Verbruggen’s successor, Pat McQuaid, said in his statement that Armstrong “confirmed there was no collusion or conspiracy” between the disgraced rider and the sport’s governing body. Even if the rest of us won’t give him the time of day, it appears the UCI are willing to take him at his word.
The more significant denial for the UCI was when Armstrong asserted that he did not dope during his comeback between 2009-11. Wada’s eight-year statute of limitations most likely influenced the thinking behind this response.
Going back to the Usada report, the plasma volume in his blood during the 2009 Tour de France was seen to have dropped to pre-race levels, when “during prolonged periods of strenuous exercise…it is well documented that the percentage of plasma in an athlete’s blood increases and consequently the concentration of red blood cells decreases”.
Yet still he denies doping after 2005, even when the report also states that the likelihood of anomalies in his samples from the 2009 and 2010 Tours de France occurring naturally are “less than one in a million”.
In light of this, the fundamental question remains: should Armstrong be sworn in again, how much of our sullied faith can be put in what comes out of his mouth?
He clearly does not have an issue with lying under oath. Anyone who has watched his 2005 deposition, in relation to bonuses received from SCA Promotions, can see that this was not a man sweating under the lights, or shifting uncomfortably in his seat.
SCA has now confirmed that it intends to file a $12m lawsuit and others are likely follow, so, depending on Armstrong’s intentions when it comes to paying back those he has defrauded, it may not be long before is called upon to testify.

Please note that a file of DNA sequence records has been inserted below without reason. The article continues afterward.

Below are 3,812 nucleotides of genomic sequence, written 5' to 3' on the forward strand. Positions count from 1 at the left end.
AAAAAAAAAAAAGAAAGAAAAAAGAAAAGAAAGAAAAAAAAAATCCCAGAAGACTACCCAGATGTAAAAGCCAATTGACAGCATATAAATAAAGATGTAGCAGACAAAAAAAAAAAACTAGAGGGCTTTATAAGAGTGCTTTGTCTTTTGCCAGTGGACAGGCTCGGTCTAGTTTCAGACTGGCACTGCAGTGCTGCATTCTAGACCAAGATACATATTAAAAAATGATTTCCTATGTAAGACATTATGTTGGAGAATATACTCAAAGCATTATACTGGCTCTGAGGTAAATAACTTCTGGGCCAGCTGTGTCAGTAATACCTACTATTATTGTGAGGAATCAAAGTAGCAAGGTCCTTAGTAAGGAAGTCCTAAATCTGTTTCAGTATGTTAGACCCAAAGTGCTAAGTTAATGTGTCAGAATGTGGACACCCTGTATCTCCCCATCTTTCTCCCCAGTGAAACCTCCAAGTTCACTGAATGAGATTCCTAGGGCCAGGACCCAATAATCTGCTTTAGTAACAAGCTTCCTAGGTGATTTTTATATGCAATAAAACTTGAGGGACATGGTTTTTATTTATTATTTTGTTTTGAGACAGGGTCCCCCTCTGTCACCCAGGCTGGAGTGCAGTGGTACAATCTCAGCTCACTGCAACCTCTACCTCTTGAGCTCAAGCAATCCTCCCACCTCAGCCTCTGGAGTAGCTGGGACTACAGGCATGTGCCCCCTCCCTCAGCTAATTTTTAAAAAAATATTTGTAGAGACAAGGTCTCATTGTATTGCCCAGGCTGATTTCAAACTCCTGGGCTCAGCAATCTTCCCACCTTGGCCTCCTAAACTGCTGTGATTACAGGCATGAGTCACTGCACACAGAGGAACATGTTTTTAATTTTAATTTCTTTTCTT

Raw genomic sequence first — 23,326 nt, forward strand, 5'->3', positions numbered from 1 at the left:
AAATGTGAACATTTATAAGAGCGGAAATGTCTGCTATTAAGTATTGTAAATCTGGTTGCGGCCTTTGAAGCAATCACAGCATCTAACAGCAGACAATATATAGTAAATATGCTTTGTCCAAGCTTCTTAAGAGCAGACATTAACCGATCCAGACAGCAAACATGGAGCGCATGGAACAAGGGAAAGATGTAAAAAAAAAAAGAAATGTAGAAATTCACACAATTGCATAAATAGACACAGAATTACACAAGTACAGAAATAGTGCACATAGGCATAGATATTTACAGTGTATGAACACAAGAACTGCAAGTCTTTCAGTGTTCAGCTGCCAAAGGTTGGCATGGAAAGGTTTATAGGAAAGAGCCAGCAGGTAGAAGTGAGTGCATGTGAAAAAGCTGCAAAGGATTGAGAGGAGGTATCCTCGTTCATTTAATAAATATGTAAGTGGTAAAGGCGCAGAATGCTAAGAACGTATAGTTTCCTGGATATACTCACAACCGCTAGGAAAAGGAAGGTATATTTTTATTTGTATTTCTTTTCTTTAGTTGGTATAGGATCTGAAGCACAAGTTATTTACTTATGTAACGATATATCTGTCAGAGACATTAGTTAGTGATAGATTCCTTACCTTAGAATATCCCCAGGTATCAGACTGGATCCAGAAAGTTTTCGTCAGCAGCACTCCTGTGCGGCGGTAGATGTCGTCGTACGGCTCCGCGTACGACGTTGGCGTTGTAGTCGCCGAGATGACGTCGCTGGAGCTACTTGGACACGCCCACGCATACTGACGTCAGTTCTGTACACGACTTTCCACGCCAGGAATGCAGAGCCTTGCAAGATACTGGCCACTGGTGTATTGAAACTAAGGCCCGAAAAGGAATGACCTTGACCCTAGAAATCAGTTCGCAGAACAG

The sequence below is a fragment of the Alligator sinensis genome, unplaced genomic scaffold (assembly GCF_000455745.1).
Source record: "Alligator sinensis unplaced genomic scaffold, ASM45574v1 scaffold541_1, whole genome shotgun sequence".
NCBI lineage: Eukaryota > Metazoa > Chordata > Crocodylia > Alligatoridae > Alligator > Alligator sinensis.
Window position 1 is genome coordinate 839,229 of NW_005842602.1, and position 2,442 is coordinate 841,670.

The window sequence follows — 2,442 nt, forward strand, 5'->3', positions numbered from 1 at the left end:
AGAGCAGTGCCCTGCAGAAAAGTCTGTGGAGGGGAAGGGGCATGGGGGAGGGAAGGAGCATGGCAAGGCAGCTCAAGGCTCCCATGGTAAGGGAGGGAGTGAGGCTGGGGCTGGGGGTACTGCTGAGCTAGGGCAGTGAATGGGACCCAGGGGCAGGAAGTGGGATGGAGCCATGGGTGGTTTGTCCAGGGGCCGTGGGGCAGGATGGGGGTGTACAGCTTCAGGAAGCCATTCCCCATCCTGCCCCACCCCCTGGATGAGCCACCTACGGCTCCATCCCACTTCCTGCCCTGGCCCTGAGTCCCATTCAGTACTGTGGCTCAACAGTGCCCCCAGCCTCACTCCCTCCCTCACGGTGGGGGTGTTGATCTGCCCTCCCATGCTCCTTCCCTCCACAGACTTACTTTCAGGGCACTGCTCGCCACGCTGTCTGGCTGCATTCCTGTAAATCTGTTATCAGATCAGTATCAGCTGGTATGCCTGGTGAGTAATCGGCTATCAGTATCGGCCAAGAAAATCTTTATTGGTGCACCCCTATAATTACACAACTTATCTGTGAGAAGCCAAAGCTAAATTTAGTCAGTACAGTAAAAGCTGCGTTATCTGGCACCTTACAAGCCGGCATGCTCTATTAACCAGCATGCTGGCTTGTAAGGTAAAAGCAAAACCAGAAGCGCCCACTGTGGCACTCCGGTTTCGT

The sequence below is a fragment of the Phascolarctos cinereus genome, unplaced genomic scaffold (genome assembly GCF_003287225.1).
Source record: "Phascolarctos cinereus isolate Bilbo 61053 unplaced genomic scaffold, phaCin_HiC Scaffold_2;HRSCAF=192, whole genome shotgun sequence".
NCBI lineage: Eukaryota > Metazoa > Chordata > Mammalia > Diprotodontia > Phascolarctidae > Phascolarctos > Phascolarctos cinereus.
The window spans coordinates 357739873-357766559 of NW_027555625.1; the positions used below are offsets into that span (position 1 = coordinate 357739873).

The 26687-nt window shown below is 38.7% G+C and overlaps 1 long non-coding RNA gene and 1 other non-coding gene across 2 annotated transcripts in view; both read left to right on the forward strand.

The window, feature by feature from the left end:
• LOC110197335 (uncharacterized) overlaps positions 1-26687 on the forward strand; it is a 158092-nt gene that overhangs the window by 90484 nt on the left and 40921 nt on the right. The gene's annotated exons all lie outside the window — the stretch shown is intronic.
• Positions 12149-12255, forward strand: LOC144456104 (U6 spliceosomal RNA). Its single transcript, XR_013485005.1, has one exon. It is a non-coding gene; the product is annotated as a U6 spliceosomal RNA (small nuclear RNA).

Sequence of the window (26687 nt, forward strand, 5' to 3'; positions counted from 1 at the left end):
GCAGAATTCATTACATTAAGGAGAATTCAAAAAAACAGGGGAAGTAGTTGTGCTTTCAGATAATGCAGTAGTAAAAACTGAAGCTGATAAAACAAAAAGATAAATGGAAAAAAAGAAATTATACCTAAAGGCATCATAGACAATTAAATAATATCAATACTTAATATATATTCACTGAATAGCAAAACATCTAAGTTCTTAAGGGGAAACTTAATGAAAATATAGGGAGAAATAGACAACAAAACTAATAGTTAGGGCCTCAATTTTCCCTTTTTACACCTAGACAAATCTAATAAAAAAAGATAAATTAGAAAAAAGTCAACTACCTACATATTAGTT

Until then, doubts will remain over the questions he failed to answer, those he answered unconvincingly, and where he goes from here. Many will not care about his next move, but it is important; he has said that he will be the “first man through the door” in a truth and reconciliation commission, and there is still vital information pertinent to cleaning up the sport of cycling that he is yet to disclose.
The moment that left the sourest taste in the mouth was his sordid description of his ban as a “death penalty”. From someone who claims to have been humbled most by his removal as chairman from the cancer charity that he created, and has survived the disease against all odds, it is an unforgivable analogy.
It has been an uncomfortable, unsavoury and, for want of a better word, doctored process. The casual setting; the yellow Livestrong bracelet flicking into view; the image of flicking through a dictionary to find a definition of “cheat”; all examples of Armstrong trying to maintain control of the situation.
How appropriate he mentioned that “wolves” had been pursuing him. Most who still believed stopped running to his side after seeing Usada’s reasoned decision, and now any that remained will have turned their backs as well.
No other doper made such a concerted effort to take the fight to those who sought to bring him down. He deserves every lawsuit that now comes his way.